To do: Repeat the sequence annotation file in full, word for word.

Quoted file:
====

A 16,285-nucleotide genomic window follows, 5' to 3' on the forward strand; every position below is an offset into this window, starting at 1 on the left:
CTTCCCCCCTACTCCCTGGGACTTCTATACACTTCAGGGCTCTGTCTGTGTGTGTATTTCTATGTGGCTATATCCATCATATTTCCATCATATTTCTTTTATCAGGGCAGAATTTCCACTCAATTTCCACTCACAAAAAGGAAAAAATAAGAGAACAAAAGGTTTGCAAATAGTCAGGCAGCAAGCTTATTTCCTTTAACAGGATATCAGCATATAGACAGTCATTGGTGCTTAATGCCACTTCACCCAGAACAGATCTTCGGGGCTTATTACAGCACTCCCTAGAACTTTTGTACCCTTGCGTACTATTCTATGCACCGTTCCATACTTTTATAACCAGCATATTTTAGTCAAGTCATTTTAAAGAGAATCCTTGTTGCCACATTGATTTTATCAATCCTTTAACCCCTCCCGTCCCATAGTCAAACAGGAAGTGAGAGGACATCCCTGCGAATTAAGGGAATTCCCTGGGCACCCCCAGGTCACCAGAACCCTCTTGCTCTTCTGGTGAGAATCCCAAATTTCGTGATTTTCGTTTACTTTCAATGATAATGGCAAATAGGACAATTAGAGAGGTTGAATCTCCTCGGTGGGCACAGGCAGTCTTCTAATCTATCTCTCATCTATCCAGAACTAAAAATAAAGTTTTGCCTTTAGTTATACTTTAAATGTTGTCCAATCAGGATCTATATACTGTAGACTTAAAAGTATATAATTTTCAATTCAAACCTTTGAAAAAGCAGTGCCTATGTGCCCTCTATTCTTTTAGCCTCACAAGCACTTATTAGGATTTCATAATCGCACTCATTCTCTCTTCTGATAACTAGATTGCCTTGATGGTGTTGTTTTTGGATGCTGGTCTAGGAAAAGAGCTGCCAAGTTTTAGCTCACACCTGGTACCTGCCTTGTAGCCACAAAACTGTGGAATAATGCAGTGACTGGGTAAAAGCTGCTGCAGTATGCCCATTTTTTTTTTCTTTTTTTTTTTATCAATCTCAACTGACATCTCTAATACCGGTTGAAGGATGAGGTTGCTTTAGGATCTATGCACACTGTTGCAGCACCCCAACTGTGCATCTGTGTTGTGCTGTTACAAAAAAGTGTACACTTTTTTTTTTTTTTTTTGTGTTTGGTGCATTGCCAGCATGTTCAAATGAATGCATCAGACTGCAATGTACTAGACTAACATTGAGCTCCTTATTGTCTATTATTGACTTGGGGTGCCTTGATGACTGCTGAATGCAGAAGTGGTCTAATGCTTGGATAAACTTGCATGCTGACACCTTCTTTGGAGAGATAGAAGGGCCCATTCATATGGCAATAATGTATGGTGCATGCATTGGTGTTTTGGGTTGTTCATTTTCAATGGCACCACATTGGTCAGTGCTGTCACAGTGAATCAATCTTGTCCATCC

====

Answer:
A 16,285-nucleotide genomic window follows, 5' to 3' on the forward strand; every position below is an offset into this window, starting at 1 on the left:
CTTCCCCCCTACTCCCTGGGACTTCTATACACTTCAGGGCTCTGTCTGTGTGTGTATTTCTATGTGGCTATATCCATCATATTTCCATCATATTTCTTTTATCAGGGCAGAATTTCCACTCAATTTCCACTCACAAAAAGGAAAAAATAAGAGAACAAAAGGTTTGCAAATAGTCAGGCAGCAAGCTTATTTCCTTTAACAGGATATCAGCATATAGACAGTCATTGGTGCTTAATGCCACTTCACCCAGAACAGATCTTCGGGGCTTATTACAGCACTCCCTAGAACTTTTGTACCCTTGCGTACTATTCTATGCACCGTTCCATACTTTTATAACCAGCATATTTTAGTCAAGTCATTTTAAAGAGAATCCTTGTTGCCACATTGATTTTATCAATCCTTTAACCCCTCCCGTCCCATAGTCAAACAGGAAGTGAGAGGACATCCCTGCGAATTAAGGGAATTCCCTGGGCACCCCCAGGTCACCAGAACCCTCTTGCTCTTCTGGTGAGAATCCCAAATTTCGTGATTTTCGTTTACTTTCAATGATAATGGCAAATAGGACAATTAGAGAGGTTGAATCTCCTCGGTGGGCACAGGCAGTCTTCTAATCTATCTCTCATCTATCCAGAACTAAAAATAAAGTTTTGCCTTTAGTTATACTTTAAATGTTGTCCAATCAGGATCTATATACTGTAGACTTAAAAGTATATAATTTTCAATTCAAACCTTTGAAAAAGCAGTGCCTATGTGCCCTCTATTCTTTTAGCCTCACAAGCACTTATTAGGATTTCATAATCGCACTCATTCTCTCTTCTGATAACTAGATTGCCTTGATGGTGTTGTTTTTGGATGCTGGTCTAGGAAAAGAGCTGCCAAGTTTTAGCTCACACCTGGTACCTGCCTTGTAGCCACAAAACTGTGGAATAATGCAGTGACTGGGTAAAAGCTGCTGCAGTATGCCCATTTTTTTTTTCTTTTTTTTTTTATCAATCTCAACTGACATCTCTAATACCGGTTGAAGGATGAGGTTGCTTTAGGATCTATGCACACTGTTGCAGCACCCCAACTGTGCATCTGTGTTGTGCTGTTACAAAAAAGTGTACACTTTTTTTTTTTTTTTTTGTGTTTGGTGCATTGCCAGCATGTTCAAATGAATGCATCAGACTGCAATGTACTAGACTAACATTGAGCTCCTTATTGTCTATTATTGACTTGGGGTGCCTTGATGACTGCTGAATGCAGAAGTGGTCTAATGCTTGGATAAACTTGCATGCTGACACCTTCTTTGGAGAGATAGAAGGGCCCATTCATATGGCAATAATGTATGGTGCATGCATTGGTGTTTTGGGTTGTTCATTTTCAATGGCACCACATTGGTCAGTGCTGTCACAGTGAATCAATCTTGTCCATCC